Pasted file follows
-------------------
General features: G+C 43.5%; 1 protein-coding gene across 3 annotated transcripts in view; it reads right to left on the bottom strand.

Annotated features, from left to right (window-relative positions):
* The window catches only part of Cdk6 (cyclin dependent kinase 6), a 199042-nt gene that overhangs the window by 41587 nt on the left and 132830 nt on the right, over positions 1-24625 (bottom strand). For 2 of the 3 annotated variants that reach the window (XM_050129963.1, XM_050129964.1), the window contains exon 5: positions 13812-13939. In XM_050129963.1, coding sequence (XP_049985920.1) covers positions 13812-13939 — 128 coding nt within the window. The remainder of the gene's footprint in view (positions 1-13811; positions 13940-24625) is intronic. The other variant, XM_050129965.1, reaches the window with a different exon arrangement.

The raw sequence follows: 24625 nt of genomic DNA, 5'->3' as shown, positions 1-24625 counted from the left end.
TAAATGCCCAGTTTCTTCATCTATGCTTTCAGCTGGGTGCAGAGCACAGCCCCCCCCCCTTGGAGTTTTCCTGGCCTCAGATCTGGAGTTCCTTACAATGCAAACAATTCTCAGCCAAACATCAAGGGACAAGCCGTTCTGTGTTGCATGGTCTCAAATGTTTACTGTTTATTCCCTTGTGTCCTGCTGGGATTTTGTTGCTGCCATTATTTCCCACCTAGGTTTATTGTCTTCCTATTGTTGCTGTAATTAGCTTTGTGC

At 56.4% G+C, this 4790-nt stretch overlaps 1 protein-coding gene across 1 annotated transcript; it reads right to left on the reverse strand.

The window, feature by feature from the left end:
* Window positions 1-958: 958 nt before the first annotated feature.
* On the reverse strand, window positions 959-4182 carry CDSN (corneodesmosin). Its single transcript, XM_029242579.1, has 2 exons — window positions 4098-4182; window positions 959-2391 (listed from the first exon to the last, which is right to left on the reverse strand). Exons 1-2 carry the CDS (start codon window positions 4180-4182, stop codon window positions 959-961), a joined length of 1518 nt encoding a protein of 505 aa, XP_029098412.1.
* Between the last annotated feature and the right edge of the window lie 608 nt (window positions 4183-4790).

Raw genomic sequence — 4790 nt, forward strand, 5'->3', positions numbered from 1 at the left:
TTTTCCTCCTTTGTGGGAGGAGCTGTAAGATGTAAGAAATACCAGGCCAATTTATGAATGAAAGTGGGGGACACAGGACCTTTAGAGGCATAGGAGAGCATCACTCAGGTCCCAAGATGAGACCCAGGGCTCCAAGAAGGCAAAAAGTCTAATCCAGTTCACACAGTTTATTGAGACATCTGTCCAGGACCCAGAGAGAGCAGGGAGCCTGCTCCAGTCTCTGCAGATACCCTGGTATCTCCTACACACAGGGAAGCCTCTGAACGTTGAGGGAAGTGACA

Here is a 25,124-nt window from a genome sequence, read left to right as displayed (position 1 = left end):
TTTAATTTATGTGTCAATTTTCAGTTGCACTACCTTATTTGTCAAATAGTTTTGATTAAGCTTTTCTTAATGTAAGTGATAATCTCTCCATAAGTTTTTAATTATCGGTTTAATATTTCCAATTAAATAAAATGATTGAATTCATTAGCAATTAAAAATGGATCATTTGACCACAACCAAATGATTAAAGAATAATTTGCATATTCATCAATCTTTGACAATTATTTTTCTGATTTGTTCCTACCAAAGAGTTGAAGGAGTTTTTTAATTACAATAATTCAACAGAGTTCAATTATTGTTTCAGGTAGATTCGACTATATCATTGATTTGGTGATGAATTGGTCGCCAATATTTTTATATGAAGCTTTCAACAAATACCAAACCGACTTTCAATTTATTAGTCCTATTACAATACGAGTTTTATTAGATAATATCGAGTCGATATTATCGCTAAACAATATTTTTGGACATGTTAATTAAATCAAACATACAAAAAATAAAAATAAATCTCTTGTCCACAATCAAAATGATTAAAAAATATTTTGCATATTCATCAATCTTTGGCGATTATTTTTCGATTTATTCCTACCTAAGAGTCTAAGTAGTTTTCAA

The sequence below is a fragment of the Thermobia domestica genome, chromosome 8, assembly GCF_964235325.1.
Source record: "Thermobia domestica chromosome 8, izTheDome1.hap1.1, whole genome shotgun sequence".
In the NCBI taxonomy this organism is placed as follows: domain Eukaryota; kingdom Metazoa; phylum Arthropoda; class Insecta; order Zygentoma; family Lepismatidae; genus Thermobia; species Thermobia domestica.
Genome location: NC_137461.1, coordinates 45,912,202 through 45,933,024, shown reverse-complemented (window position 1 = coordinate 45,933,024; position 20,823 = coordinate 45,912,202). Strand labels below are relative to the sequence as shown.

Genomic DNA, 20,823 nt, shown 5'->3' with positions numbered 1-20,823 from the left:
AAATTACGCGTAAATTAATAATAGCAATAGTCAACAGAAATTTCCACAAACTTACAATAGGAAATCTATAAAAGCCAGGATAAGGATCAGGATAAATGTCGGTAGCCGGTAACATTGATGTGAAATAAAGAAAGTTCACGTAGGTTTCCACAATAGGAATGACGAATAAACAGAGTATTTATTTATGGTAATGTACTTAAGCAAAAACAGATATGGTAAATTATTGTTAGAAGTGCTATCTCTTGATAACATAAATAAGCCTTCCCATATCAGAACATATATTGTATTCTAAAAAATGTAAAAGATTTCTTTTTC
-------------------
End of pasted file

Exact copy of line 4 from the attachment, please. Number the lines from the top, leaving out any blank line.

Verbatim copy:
The raw sequence follows: 24625 nt of genomic DNA, 5'->3' as shown, positions 1-24625 counted from the left end.